Multiple decision-makers. Even great ideas can be hindered by the need to bring many disconnected decision-makers on board, some of whom may have misaligned incentives. Systems that enable teams of doctors to consult online about shared cases seem to make a ton of sense, but they have grown quite slowly. IT, hospital departments and individual physicians all need to come on board, or else the system will be stymied. Some of these entities may embrace change, whereas others see mainly risk. Even if the benefits of the solution are clear to all, simply getting people to agree on a proposition and action plan can take far longer than implementing the actual system.
High costs. Costs can be high in a number of ways. The actual cost of a new product can be prohibitively expensive. At around $40,000 (or roughly 80 percent of the median U.S. household income), a Nesmuk diamond-studded knife is simply too expensive for most consumers. A product also can also be too costly compared with rival goods. Harrods, the UK department store, launched its £29.95 Pot Noodle in 2008. Although the launch was part of a stunt to celebrate design innovation (while also sending proceeds to charity), one can’t help but wonder whether that price is a bit high for a cup of instant noodles. Finally, the cost of switching to a new solution can be unpalatable. Along this third vein, cell phone carriers decided years ago that they would make it hard to switch carriers by imposing an early termination fee. More recently, as carriers have battled for market share, they have begun buying out termination fees from other carriers and eliminating the idea of a standard two-year contract altogether, thus helping to reduce the costs of switching carriers.
High risk. Customers will be reluctant to adopt a new solution if it involves a lot of risk or a high potential cost of failure. Even with the recent rise in lawsuits by patent trolls, the uptake of patent litigation insurance has been slow. In part, attorneys believe that this is because buying such insurance might actually invite patent suits with liabilities that quickly exceed coverage limits. Even though the insurance could prevent crippling lawsuit damages, the risk of attracting patent troll attention has been too great to allow for fast adoption.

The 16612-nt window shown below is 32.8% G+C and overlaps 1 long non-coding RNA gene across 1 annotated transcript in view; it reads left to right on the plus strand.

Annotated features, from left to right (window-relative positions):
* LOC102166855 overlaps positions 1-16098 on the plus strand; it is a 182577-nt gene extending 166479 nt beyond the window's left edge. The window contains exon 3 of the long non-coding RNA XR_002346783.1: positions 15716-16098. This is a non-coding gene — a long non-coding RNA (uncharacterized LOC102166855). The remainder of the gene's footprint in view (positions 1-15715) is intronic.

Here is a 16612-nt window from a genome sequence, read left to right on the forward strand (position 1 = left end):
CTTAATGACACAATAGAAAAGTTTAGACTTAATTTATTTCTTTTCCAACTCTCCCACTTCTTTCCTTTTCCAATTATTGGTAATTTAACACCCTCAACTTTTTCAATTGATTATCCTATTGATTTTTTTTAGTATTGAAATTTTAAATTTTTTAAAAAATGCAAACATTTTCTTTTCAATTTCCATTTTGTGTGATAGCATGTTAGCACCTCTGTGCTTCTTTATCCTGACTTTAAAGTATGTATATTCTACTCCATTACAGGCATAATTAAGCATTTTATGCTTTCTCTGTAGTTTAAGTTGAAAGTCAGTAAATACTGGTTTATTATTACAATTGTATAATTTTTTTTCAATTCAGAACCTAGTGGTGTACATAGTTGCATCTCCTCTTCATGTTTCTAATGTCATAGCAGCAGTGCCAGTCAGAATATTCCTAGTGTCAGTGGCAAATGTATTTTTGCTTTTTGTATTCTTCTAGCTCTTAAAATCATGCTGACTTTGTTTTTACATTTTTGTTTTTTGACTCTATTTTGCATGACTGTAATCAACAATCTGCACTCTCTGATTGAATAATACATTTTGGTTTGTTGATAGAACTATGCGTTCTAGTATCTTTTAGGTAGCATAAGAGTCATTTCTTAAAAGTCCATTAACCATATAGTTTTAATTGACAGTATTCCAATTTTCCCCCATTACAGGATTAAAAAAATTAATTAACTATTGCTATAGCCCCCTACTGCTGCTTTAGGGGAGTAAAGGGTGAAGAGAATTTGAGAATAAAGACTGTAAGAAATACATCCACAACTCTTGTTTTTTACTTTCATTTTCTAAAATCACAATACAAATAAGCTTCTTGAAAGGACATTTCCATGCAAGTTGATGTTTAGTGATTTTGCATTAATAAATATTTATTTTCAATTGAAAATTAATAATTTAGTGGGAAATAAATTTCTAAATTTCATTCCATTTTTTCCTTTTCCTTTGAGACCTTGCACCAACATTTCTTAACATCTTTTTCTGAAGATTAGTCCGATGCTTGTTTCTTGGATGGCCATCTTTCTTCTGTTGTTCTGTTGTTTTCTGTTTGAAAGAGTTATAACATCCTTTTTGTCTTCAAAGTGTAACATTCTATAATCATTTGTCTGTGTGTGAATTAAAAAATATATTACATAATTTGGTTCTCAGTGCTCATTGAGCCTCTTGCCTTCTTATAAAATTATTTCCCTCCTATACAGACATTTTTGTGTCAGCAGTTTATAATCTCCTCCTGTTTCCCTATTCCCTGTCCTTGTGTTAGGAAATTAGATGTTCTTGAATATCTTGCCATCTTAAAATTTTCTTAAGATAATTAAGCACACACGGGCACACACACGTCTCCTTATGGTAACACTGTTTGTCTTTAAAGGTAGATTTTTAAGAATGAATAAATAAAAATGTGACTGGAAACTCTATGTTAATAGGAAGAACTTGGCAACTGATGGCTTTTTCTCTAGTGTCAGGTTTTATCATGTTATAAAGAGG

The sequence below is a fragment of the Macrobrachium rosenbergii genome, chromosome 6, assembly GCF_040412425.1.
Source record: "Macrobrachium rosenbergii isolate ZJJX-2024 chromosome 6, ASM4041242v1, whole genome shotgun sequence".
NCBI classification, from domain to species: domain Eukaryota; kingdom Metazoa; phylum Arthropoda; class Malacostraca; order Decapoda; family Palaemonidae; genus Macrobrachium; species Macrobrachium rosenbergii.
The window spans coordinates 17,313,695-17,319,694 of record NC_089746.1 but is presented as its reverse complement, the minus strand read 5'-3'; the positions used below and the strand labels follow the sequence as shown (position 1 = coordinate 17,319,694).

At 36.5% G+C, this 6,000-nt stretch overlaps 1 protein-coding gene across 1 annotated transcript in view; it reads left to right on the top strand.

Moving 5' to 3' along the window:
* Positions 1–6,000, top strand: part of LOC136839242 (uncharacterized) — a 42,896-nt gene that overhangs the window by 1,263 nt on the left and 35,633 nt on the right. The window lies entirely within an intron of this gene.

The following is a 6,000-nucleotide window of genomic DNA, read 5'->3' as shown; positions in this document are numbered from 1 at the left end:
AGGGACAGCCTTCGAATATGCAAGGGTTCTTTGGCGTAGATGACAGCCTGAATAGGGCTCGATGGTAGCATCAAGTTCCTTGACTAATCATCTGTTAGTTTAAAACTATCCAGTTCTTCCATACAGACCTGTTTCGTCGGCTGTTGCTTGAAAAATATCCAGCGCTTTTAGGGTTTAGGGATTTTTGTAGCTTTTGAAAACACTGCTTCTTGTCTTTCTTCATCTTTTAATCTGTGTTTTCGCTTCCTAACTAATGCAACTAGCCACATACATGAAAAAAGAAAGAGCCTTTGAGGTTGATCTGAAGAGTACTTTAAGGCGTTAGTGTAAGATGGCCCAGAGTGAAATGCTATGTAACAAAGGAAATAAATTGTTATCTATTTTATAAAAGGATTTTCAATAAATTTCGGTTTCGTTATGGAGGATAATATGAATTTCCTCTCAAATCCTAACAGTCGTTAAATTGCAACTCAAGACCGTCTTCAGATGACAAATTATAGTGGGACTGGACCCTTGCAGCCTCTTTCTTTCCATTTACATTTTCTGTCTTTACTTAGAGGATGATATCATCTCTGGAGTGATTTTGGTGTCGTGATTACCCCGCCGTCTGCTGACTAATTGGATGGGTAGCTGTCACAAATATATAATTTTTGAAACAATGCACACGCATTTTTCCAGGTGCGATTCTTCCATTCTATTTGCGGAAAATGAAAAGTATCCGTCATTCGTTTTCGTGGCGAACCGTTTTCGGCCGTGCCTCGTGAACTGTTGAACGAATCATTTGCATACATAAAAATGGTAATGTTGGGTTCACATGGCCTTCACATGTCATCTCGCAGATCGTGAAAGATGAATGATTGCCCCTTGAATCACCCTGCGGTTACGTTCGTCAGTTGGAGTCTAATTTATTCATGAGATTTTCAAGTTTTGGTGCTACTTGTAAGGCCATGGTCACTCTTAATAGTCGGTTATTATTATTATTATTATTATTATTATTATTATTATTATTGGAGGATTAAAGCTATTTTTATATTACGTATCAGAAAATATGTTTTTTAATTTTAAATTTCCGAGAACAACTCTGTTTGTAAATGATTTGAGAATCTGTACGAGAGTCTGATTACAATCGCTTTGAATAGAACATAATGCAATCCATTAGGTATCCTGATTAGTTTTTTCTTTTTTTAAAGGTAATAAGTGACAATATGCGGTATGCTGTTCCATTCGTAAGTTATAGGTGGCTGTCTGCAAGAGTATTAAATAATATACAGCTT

Unfamiliar category. Sometimes, products are so innovative that they define a new category that the customer doesn’t really understand or have a budget for. Consider the internet of things (IoT), a network of potentially millions of connected devices and sensors in a workplace that can keep tabs on just about everything happening in a facility. For all of the hype surrounding the idea, uptake by major corporations has been slow. There typically isn’t anyone with IoT in their job title or an IoT line item in the annual budget. IoT vendor en-Gauge has addressed this challenge in a clever way, focusing tightly on monitoring the readiness of fire extinguishers. Fire safety usually is someone’s responsibility, and few people dissent from spending modestly to improve a company’s readiness in this area. Once en-Gauge introduces its IoT solution through this route, it plans to be in prime position to sell much more expansive offerings later.
Obstacles to Use
A second set of obstacles to consider are obstacles to use. These are the reasons that customers stop using your product or service after initial adoption. Obstacles to use can take a few different shapes. You may see an early wave of enthusiasm with a rapid falloff of purchases. Or, more straightforwardly, people simply stop repurchasing your product, buying add-on features or upgrading to later editions. Obstacles to use present a major hurdle to creating a sustainable business model. The following categories represent some of the most common reasons a customer will not use a product.
Limited supporting infrastructure. Sometimes a product can be great on its own, but lacks value without a system to support it. Imagine downloading a peer-to-peer app but having no peers! Similarly, electric vehicles offer a number of benefits for both drivers and the environment. Yet even eco-friendly consumers who are willing to buy electric cars are often dissuaded by the lack of available charging stations. Those who drive long distances arguably have the most to save (assuming the price of gas stays high relative to the price of electricity in your area), but they are the ones for whom the solution is least viable. Without the infrastructure that allows you to get the full potential out of your purchase, use becomes prohibitively difficult.